Industry 4.0 for SMEs
Even at a basic level, Industry 4.0 technologies "add value by enabling better visibility into manufacturing lines, supply chains and resource usage,” this Swinburne article explains. That visibility allows remote monitoring and facilitates better quality control, both among the top reasons manufacturing companies implement IOT for Industry 4.0.
Sensors can be retrofitted to existing equipment, so there’s no need for a complete factory overhaul or machinery replacements.
Sensors don’t need to be sophisticated or expensive to provide valuable data, e.g.,
- vibration, temperature, power usage - for predicting maintenance requirements
- photoelectric, laser measurement, machine vision, flow meter, torque sensor - for process and quality control
- RFID, Bluetooth, GPS devices - for real time visibility of inventory information
There are Australian startups in this space, e.g., Vayeron, GreaseBoss, Additive Assurance, SmartPaddock.
Initially, the intelligence that analyses and interprets the data is likely to be human and not artificial, but data collection is the first step and will be needed to train a future AI.
Australian SMEs should tap into resources available at industry hubs and collaborative centres that connect businesses to expertise and de-risk innovation - e.g.,
Industry 4.0: Where to start
While technological advance has powered Industry 4.0, it’s strategy rather than technology that should remain the driving force. Successful implementation must start with being clear on ‘why’ you are doing it - the need and the vision.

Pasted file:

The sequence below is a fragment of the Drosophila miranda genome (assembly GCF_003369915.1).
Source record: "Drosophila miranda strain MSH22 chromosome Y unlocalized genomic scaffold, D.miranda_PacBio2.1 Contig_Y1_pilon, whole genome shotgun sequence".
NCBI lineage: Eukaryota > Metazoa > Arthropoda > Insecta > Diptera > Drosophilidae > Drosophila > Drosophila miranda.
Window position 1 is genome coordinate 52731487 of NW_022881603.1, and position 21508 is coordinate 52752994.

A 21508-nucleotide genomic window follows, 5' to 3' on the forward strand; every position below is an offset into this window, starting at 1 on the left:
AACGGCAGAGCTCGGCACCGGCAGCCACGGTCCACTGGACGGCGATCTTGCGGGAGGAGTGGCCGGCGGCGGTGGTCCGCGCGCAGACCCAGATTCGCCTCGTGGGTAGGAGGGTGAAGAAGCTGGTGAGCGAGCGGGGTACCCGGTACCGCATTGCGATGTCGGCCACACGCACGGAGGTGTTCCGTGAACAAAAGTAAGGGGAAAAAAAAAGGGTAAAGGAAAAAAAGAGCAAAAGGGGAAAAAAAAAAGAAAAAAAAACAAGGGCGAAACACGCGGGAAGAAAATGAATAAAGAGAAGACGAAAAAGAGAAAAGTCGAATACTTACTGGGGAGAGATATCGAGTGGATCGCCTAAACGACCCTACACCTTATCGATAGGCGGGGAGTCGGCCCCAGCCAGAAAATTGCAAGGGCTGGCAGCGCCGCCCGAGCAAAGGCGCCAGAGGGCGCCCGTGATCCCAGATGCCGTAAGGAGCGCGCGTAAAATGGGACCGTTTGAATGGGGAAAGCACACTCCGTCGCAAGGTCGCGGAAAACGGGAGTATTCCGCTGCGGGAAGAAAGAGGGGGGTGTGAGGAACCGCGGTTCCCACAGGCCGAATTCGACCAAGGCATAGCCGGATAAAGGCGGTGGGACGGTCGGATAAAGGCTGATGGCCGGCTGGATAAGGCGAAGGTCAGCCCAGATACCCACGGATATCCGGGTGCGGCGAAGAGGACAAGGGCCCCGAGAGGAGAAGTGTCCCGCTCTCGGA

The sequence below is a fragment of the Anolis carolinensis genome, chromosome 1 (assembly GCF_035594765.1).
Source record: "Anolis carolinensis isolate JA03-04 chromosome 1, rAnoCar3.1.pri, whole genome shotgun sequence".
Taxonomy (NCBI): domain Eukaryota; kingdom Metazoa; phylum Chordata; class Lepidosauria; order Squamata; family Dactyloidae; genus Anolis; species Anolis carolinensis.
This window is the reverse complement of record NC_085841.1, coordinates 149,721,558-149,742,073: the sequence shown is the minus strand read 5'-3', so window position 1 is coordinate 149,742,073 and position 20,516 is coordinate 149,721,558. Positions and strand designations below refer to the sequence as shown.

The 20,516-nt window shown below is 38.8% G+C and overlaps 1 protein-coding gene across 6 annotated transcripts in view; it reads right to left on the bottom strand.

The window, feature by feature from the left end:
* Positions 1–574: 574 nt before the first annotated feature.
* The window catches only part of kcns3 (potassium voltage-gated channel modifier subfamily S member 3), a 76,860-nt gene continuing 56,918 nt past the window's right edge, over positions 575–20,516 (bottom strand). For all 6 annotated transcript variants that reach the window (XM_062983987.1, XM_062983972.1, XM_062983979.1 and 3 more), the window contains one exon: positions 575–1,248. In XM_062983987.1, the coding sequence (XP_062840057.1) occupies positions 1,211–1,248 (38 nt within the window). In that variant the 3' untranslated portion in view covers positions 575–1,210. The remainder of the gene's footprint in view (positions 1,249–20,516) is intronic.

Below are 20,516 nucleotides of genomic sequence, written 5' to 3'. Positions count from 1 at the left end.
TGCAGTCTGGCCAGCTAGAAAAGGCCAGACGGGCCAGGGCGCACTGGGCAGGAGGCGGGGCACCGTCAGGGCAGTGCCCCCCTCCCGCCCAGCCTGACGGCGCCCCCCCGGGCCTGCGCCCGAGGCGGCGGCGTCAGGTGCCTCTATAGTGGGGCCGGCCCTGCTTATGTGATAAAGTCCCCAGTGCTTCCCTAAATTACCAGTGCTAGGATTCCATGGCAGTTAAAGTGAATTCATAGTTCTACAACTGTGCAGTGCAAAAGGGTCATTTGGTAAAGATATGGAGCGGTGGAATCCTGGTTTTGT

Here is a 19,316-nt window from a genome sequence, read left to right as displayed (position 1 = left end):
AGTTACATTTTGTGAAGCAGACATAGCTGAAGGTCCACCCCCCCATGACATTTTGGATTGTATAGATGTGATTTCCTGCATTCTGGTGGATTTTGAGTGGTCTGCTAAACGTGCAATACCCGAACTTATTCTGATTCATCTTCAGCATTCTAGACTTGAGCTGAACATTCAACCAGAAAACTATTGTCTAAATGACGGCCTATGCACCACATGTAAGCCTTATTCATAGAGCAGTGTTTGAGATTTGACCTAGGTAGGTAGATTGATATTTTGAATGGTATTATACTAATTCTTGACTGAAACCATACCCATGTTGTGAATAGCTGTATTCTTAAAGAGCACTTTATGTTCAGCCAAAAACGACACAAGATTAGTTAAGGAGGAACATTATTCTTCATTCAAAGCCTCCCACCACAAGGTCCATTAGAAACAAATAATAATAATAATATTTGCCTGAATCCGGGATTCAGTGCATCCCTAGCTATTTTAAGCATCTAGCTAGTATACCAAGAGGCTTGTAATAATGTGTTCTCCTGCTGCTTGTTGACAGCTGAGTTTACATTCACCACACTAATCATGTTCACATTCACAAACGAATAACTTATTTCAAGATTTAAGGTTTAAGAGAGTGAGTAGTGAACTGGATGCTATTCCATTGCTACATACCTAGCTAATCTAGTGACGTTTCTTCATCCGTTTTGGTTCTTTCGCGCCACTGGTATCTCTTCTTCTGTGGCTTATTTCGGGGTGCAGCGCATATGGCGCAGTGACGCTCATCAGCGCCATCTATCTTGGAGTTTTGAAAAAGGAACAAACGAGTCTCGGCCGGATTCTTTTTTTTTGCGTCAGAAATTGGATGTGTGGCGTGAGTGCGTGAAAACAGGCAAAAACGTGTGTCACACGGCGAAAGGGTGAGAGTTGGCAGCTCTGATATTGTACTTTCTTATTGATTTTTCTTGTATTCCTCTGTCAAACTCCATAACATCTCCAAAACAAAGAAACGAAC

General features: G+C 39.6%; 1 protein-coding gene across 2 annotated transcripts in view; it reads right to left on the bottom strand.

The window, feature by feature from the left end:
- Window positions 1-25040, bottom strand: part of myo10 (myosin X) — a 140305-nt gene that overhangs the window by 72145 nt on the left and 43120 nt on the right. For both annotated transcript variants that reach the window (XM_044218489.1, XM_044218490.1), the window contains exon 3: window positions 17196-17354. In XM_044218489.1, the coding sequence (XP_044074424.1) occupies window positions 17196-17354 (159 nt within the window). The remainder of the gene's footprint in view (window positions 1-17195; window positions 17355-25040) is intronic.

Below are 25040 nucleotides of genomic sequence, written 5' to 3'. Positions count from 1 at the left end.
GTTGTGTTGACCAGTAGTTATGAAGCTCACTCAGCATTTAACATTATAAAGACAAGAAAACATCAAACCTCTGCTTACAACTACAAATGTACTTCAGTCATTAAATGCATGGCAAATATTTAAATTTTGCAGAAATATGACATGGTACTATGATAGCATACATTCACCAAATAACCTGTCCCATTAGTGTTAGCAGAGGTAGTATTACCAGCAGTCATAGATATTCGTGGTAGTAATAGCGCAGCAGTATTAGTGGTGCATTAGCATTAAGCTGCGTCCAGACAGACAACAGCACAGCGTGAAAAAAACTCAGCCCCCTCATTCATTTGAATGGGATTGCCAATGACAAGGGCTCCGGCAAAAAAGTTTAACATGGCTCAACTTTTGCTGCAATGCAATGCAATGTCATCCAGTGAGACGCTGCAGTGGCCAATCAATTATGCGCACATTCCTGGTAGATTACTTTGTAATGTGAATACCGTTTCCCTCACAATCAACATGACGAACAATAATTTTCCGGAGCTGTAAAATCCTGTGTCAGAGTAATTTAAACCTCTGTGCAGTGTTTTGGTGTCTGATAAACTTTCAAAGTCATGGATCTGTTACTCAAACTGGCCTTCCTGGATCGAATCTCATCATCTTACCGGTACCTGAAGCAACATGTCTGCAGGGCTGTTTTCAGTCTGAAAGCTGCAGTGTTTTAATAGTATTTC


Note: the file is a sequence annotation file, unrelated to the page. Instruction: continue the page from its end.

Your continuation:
Start by understanding your processes, rather than with a list of cool technologies you want to use. If the process is broken, making it digital won’t fix it and may even make things worse.
This Quality 4.0 Impact & Strategy Handbook from LNS research echos the warning, recommending that manufacturers "assess quality maturity, and if necessary improve traditional quality capabilities to fully leverage Quality 4.0" or otherwise risk "being inundated with data or drawing erroneous conclusions based on poor data".
Pilot projects are a common starting point, but these need to fit within an overall strategy or you may end up with an uncoordinated mess of different bits that don’t work together and just increase the complexity of your systems.
A “Quality 4.0” study from Boston Consulting Group together with ASQ and DGQ (American and German societies for quality) explored the application of Industry 4.0 to quality management, and offered the following recommendations for implementing Industry 4.0 initiatives:
- Identify pain points - look for pain points in operations that can be addressed by applying digital solutions
- Prioritise opportunities around these pain points - build a business case on where the most value can be unlocked, or the biggest reduction in risk
- Develop a vision and roadmap - fit the Industry 4.0 opportunities to the overall business strategy and plan how they will work together
- Implement on a small scale to test, build skills, and improve - look for quick wins to build support and momentum for the bigger vision, while developing skills and infrastructure to sustain the changes
- Analyse the results to demonstrate proof of concept, return of investment, and to capture lessons learned.
- If the business case is validated, continue to implement Industry 4.0 initiatives across the organisation, according to your roadmap.
Culture and change management were also key elements for success.
It's not so different to implementing any other new equipment or technology, and definitely within reach of SMEs.